AFTER former US president Bill Clinton addressed the Scottish Business Awards in the summer, it was clearly a challenge to find someone of similar stature for next year’s gig. The People column can exclusively reveal that the organisers have hired another president.
The guest speaker in May will be Sir Richard Branson, founder, chairman, chief executive and president of Virgin Group.
Among the candidates already nominated for next year’s prizes is the not-for-profit organisation Adopt an Intern, which places graduates in paid internships. It is among the contenders for the Growth Strategy of the Year prize, while its tenacious chief executive, Joy Lewis, is in the running for the Female Entrepreneur of the Year title. Lewis, who worked in the Foreign & Commonwealth Office, hopes to hit her target of putting 500 graduates into companies this year.
LOVE was in the air at the Assembly Rooms in Edinburgh when Scottish Business Insider editor Alasdair Northrop opened the Interface Excellence Awards. He described Interface as the “dating agency” that brings together small businesses and universities.
“They’re looking for marriages – or perhaps these days I should say partnerships,” joked Northrop.
During the panel discussion, Scotland Food & Drink trade body chief executive James Withers preferred the term “translator” for Interface.
But the appropriately-named Ashley Baker, head of research and development at food ingredients maker Macphie of Glenbervie, stuck with the “dating” terminology when he collected an award for his “outstanding contribution to knowledge exchange”.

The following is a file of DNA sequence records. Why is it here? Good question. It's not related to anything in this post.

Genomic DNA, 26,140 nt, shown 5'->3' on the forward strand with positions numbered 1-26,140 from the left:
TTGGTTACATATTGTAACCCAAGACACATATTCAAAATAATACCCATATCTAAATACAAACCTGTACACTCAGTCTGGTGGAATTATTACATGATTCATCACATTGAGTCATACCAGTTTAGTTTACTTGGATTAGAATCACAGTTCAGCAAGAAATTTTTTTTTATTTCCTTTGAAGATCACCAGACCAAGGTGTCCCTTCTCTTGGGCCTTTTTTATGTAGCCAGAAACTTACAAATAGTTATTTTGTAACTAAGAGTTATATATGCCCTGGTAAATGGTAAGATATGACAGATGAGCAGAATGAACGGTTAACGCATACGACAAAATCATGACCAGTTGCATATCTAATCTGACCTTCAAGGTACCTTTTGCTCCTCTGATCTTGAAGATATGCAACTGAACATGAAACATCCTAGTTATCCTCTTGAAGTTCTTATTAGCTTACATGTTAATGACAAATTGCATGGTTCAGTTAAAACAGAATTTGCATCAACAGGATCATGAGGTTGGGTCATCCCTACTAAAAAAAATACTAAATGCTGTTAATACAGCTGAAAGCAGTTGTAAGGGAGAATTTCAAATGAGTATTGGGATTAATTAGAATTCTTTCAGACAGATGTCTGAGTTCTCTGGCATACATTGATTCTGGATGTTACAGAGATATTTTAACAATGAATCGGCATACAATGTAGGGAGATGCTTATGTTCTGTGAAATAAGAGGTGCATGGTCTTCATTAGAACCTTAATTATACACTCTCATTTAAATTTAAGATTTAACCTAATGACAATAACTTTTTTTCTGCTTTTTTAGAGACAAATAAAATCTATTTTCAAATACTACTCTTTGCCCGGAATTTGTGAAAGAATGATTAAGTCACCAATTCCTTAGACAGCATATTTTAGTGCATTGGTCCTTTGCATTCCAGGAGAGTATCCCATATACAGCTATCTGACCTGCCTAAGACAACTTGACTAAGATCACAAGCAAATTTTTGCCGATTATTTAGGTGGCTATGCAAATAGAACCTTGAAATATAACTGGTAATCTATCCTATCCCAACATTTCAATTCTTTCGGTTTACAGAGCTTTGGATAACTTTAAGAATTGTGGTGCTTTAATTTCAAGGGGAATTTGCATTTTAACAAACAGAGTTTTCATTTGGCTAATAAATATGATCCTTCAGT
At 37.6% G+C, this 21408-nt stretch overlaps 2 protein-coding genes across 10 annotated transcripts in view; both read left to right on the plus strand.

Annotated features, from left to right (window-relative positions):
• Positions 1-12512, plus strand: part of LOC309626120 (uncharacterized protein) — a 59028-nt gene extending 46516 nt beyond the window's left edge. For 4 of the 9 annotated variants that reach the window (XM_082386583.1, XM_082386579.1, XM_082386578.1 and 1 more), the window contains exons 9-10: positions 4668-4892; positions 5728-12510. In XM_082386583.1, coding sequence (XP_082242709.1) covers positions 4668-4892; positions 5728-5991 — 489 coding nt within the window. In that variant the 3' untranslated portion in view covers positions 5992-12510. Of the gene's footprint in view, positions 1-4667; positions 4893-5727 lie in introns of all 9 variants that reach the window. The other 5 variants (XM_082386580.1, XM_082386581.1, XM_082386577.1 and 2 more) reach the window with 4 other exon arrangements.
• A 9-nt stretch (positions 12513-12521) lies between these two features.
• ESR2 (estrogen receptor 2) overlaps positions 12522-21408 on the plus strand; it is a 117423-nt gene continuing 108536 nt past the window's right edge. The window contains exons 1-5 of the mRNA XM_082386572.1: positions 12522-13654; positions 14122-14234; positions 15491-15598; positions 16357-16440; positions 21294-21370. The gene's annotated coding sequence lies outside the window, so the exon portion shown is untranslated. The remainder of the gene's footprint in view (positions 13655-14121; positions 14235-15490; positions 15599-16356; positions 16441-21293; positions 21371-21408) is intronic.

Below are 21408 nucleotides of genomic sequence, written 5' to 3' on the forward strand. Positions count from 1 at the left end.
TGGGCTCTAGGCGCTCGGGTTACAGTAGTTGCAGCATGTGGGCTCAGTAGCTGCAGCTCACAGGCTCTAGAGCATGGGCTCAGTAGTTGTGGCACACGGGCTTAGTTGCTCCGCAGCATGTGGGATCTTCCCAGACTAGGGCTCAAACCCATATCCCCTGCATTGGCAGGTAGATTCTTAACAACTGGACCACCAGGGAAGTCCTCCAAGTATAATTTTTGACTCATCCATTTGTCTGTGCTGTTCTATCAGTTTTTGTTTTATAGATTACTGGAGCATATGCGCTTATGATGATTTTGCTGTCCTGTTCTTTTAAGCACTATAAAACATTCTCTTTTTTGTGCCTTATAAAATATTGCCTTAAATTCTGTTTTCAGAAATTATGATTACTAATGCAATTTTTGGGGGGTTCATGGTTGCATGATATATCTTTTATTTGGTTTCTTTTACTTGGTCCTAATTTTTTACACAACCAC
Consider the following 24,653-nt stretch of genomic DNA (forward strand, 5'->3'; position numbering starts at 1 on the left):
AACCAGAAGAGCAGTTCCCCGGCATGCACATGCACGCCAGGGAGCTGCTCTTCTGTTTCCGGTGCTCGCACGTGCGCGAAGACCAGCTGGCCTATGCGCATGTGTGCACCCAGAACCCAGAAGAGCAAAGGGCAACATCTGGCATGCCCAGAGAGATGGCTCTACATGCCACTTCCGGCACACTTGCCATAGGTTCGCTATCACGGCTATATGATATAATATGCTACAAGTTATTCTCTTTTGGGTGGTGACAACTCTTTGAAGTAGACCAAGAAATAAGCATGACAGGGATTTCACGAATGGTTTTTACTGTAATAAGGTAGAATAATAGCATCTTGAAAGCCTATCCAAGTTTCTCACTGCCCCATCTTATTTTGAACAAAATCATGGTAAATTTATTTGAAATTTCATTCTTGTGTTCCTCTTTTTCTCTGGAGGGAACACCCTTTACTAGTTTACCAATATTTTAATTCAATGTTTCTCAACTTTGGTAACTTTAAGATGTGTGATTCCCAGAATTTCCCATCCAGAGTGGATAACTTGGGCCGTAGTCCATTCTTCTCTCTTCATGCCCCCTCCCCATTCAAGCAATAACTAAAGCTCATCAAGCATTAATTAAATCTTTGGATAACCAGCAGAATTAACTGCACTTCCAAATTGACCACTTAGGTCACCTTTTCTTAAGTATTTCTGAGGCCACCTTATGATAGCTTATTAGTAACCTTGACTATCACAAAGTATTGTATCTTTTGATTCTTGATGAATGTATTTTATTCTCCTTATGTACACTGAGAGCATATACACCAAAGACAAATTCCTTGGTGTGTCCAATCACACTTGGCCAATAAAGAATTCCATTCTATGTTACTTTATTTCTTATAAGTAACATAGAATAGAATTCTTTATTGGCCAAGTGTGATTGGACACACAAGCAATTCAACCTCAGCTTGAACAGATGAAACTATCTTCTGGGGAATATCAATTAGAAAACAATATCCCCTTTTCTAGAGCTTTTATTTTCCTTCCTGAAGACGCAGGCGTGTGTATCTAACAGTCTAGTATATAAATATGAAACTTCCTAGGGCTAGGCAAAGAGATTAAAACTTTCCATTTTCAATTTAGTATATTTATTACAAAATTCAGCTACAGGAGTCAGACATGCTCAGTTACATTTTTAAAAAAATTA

“We had to kiss a few frogs before we got our universities partnerships right,” he said.
From our reporker
THE best restaurateurs have long taken a keen interest in the provenance of their ingredients, but Darren Blackburn and Richard McLelland have gone a step further – and bought their own pig.
The pair, who run The Vintage bar and restaurant in Leith, bought a Tamworth pig called “Tammy” so that they can learn more about where their meat comes from.
Now the owners – who specialise in “charcuterie” such as hams, patés and sausages – plan to run a series of beer and food matching events in December so they can share their knowledge with their customers. They are even arranging trips to Peelham Farm in the Borders so their diners can get to know Tammy – rather than eating it.
Raising a glass
The Scottish Parliament is built on the site of the former Younger’s brewery, so it was perhaps fitting that Ellon-based beer maker BrewDog was in attendance last week for the economy committee’s probe into access to finance.
Nothing stronger than water seemed to be on offer, but the presence of the “punk” brewer’s finance director, Neil Simpson, appeared to go to the heads of some committee members.
Chic Brodie told Simpson that MSPs were not allowed to applaud in the committee room “but you deserve great applause”, while fellow SNP member Marco Biagi said: “It is hard to imagine another BrewDog coming along and making the same waves that you have made.”
Simpson admitted that the micro-brewer “would not have reached half of what we reached without social media”, and likened the 12,000 fans who have bought shares in the firm to “sales reps on the road”.